Change is hard even when it’s as welcome as spring in the Northern Hemisphere.
Robins may not be bobbing where you live, but they’re on their way. In anticipation of their arrival, I offer links to three posts that help writers and others shake off the winter doldrums and renew enthusiasm for our work.
From agent Victoria Marini comes the reminder writers don’t need the right gel pen, a room of one’s own, or appreciation from others to write. Her post speaks to anyone who ever mistook a cunning file system and colored Post-it notes for the key to unlocking creativity. Here’s a small part of her message:
“There will be days where you do not feel like a writer, where you do not feel taken seriously.
Travel-memoir writer Torre DeRoche overcame a big fear thanks to a little dog.
Are you wondering what fear has to do with writing? I’m no psychologist, but if we want to write but aren’t, I’ll bet it's fear that holds us back.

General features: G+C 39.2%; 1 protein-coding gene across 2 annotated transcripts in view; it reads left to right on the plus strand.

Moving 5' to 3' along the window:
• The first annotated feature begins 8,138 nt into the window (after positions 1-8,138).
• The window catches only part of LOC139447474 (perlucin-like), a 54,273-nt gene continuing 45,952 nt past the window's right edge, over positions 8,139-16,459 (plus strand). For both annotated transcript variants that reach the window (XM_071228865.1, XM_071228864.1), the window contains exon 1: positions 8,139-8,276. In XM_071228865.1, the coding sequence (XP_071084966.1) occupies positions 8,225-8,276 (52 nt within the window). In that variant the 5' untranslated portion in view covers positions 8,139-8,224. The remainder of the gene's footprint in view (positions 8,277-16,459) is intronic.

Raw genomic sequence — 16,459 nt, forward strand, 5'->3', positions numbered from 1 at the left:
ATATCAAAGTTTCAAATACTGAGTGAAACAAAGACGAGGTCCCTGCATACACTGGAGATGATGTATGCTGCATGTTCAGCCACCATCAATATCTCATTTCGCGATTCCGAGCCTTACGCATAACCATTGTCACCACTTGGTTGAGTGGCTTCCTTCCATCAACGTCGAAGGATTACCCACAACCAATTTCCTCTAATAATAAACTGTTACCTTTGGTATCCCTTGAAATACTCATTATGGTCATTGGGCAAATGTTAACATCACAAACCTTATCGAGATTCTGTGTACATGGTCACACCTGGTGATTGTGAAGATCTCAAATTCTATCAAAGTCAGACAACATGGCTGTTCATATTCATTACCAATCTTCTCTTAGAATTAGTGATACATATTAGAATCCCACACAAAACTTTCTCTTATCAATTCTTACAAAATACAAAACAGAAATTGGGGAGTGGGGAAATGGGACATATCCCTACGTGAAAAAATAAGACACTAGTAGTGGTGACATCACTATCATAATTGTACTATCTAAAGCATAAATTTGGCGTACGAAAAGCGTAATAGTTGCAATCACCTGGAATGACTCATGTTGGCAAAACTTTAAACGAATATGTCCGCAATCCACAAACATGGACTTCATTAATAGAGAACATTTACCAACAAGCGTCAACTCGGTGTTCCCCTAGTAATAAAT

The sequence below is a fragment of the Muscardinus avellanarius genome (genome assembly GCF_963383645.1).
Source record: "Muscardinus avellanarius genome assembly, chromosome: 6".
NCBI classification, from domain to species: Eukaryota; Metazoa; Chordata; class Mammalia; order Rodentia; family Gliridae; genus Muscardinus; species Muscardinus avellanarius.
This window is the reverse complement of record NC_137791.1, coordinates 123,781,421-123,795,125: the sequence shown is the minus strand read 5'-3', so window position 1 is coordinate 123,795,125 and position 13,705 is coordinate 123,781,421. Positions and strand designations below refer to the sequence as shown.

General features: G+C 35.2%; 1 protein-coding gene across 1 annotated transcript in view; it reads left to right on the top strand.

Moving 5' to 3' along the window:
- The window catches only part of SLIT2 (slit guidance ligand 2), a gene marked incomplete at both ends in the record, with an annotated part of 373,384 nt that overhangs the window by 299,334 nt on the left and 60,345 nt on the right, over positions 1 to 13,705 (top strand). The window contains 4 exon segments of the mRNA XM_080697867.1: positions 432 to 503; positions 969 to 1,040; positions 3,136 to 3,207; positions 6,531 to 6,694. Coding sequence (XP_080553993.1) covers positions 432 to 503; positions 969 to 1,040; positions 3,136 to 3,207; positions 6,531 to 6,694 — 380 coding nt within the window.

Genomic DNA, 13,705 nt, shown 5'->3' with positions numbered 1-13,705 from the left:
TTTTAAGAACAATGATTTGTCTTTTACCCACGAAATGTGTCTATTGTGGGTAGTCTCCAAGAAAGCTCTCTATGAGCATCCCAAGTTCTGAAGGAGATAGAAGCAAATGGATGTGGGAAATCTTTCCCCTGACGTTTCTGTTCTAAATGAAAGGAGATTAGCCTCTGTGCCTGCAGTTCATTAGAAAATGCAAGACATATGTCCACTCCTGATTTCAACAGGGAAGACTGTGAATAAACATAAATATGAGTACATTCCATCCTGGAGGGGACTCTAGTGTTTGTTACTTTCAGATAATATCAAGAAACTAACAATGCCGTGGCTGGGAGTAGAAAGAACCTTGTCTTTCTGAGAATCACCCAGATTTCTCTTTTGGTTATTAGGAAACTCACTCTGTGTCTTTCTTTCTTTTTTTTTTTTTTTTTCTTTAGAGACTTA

At The Author Chronicles, Kerry Gans gets specific about the kind of fear that freezes writers. She distills fear of success and fear of failure to one giant bugaboo: fear of change.
“As humans, we crave consistency. Change always brings elements of the unknown, and people fear what they don’t know or don’t understand. Change is scary–it requires adaptation, flexibility, and courage. Once we’ve reached a level plateau, climbing to another level requires hard work and taking risks–and I, for one, am not a risk-taker. Change is hard.”
Gans is right when she says change is hard. It does, however, bring rewards, some of which aren’t obvious at first glance. Last week, I moaned about the switch to Daylight Savings time. This week, I’m grateful the sky is bright until almost seven p.m.
Have you ever thought your success hinged on the right organization system? Are signs of spring evident in your neck of the woods?